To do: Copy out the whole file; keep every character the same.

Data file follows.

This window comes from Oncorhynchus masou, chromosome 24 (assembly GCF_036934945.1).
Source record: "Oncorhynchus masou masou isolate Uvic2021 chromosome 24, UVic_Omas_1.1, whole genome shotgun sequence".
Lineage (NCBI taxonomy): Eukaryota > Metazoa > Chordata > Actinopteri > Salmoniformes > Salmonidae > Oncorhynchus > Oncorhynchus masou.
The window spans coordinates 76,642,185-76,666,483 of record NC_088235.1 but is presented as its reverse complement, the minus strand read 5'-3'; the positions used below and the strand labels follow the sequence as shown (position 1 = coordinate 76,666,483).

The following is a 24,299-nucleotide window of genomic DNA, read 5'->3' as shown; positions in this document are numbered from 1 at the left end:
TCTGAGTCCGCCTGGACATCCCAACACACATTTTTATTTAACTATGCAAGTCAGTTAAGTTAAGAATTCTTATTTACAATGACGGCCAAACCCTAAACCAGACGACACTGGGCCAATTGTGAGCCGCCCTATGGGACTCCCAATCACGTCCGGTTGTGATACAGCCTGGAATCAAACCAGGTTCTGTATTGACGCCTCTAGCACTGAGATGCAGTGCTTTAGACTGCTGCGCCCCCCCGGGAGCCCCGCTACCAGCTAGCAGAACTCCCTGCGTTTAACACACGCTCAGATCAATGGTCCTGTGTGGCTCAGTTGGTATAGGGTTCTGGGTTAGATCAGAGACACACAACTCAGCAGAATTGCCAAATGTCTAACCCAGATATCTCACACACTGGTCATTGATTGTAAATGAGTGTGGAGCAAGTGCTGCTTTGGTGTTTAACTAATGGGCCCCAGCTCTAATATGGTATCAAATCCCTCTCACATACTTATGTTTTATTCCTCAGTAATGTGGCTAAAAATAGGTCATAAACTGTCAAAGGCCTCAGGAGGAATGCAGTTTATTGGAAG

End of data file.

This window comes from Oncorhynchus masou, chromosome 24 (assembly GCF_036934945.1).
Source record: "Oncorhynchus masou masou isolate Uvic2021 chromosome 24, UVic_Omas_1.1, whole genome shotgun sequence".
Lineage (NCBI taxonomy): Eukaryota > Metazoa > Chordata > Actinopteri > Salmoniformes > Salmonidae > Oncorhynchus > Oncorhynchus masou.
The window spans coordinates 76,642,185-76,666,483 of record NC_088235.1 but is presented as its reverse complement, the minus strand read 5'-3'; the positions used below and the strand labels follow the sequence as shown (position 1 = coordinate 76,666,483).

The following is a 24,299-nucleotide window of genomic DNA, read 5'->3' as shown; positions in this document are numbered from 1 at the left end:
TCTGAGTCCGCCTGGACATCCCAACACACATTTTTATTTAACTATGCAAGTCAGTTAAGTTAAGAATTCTTATTTACAATGACGGCCAAACCCTAAACCAGACGACACTGGGCCAATTGTGAGCCGCCCTATGGGACTCCCAATCACGTCCGGTTGTGATACAGCCTGGAATCAAACCAGGTTCTGTATTGACGCCTCTAGCACTGAGATGCAGTGCTTTAGACTGCTGCGCCCCCCCGGGAGCCCCGCTACCAGCTAGCAGAACTCCCTGCGTTTAACACACGCTCAGATCAATGGTCCTGTGTGGCTCAGTTGGTATAGGGTTCTGGGTTAGATCAGAGACACACAACTCAGCAGAATTGCCAAATGTCTAACCCAGATATCTCACACACTGGTCATTGATTGTAAATGAGTGTGGAGCAAGTGCTGCTTTGGTGTTTAACTAATGGGCCCCAGCTCTAATATGGTATCAAATCCCTCTCACATACTTATGTTTTATTCCTCAGTAATGTGGCTAAAAATAGGTCATAAACTGTCAAAGGCCTCAGGAGGAATGCAGTTTATTGGAAG